Skip links and keyboard navigation

    Media Statements

    Coat of ArmsMedia Release
    Minister for Local Government, Community Recovery and Resilience
    The Honourable David Crisafulli

    Noosa to vote on de-amalgamation

    Minister for Local Government, Community Recovery and Resilience
    The Honourable David Crisafulli

    Thursday, December 06, 2012

    Noosa to vote on de-amalgamation

    Noosa residents will go to the polls to decide if they return to their old shire.

    Local Government Minister David Crisafulli today announced the Boundaries Commissioner had recommended Noosa go to a referendum.

    “The Government has always been firm that despite the brutality of the forced amalgamations in 2008, we would prefer regional councils to work,” Mr Crisafulli said.

    “We’ve also said we’ll give communities the opportunity to vote where there’s a chance a viable council could be created.

    “For Noosa, its case is the strongest in the state.

    “But a decision needs to be taken with all the facts on the table, and people will have to make a judgement about whether reverting to an independent council is worth the cost.”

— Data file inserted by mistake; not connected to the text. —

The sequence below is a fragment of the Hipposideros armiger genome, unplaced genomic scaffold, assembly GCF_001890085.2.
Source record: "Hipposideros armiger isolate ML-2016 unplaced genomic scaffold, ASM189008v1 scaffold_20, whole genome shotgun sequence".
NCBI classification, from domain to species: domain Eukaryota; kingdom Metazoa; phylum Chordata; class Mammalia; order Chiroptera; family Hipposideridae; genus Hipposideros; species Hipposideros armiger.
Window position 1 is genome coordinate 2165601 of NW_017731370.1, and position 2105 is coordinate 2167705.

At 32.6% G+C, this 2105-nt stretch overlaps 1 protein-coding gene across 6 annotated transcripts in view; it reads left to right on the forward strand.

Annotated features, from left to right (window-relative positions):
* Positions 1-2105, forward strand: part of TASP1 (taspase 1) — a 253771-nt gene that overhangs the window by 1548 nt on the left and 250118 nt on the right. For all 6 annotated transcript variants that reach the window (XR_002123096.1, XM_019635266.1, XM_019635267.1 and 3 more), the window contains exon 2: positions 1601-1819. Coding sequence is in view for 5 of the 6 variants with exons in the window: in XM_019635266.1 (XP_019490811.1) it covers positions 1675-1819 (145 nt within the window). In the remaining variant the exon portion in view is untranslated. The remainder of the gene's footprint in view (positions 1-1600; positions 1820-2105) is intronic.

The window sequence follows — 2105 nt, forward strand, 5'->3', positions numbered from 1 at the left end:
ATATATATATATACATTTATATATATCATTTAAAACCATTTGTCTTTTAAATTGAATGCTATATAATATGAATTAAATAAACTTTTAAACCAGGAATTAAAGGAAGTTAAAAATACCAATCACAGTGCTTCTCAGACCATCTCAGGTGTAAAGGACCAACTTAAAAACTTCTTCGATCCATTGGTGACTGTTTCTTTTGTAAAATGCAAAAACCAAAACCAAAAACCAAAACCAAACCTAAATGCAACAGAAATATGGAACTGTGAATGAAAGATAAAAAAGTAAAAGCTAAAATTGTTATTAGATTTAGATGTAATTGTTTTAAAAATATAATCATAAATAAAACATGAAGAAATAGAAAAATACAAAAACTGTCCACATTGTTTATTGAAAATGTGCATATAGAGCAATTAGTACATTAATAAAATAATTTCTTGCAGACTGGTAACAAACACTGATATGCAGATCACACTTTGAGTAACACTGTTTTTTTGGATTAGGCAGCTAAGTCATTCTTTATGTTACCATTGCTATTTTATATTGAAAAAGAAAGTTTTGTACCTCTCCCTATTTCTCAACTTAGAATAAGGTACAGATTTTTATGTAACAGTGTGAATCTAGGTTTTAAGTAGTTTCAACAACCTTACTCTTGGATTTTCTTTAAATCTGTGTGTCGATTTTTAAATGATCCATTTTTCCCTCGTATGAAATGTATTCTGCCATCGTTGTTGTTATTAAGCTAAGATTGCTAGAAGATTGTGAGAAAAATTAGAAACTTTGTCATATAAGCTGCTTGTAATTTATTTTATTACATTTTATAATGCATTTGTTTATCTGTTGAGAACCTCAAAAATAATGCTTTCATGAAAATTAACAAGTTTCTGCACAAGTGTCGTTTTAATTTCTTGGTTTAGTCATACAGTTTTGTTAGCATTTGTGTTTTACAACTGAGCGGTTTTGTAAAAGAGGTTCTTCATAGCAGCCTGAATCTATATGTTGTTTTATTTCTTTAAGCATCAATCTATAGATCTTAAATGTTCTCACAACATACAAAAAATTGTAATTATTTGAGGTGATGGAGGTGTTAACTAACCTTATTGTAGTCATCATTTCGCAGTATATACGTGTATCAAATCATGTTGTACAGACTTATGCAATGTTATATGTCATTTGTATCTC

The Boundaries Commissioner Col Meng handed Mr Crisafulli the report on November 28, which recommended only Noosa go to a referendum.

    Mr Crisafulli has decided that Noosa, Livingstone, Mareeba and Douglas will all go to a vote, but Isis will not because of financial restrictions.

    For Noosa, Queensland Treasury Corporation (QTC) found the initial cost to de-amalgamate would be $13,651,000 or an extra $260 per ratepayer in the first year.

    There would also be ongoing costs of an extra $142 per ratepayer in the following years, rising with inflation.

    Mr Meng and QTC have spent the past two months working with proponents, stakeholders and Sunshine Coast Regional Council to all of the costs involved.

    The Commissioner’s report included:

    ·         wage costs for a Mayor and Councillors

    ·         wage costs for council staff

    ·         cost of equipment and IT

    ·         cost of de-amalgamation to the remaining council

    ·         cost of conducting a referendum

    ·         ongoing costs, such as annual licencing fees and insurance

    “No doubt there are costs, but if the community feels that the pain in the pocket is worth the price for an independent council area, they’ll get their old council back,” Mr Crisafulli said.

    Mr Crisafulli rated the likelihood of each proposed new council achieving a sustainable future:


    Chances of long-term viability








    Highly unlikely



    Only residents in the former council area will vote, with a referendum to be held in the first quarter of 2013. Voting will be compulsory.

    The Queensland Boundaries Commissioner reports on each area are at Boundaries reports or


    [ENDS] 6 December, 2012

    Media Contact: Andrew Longmire 0418 216 627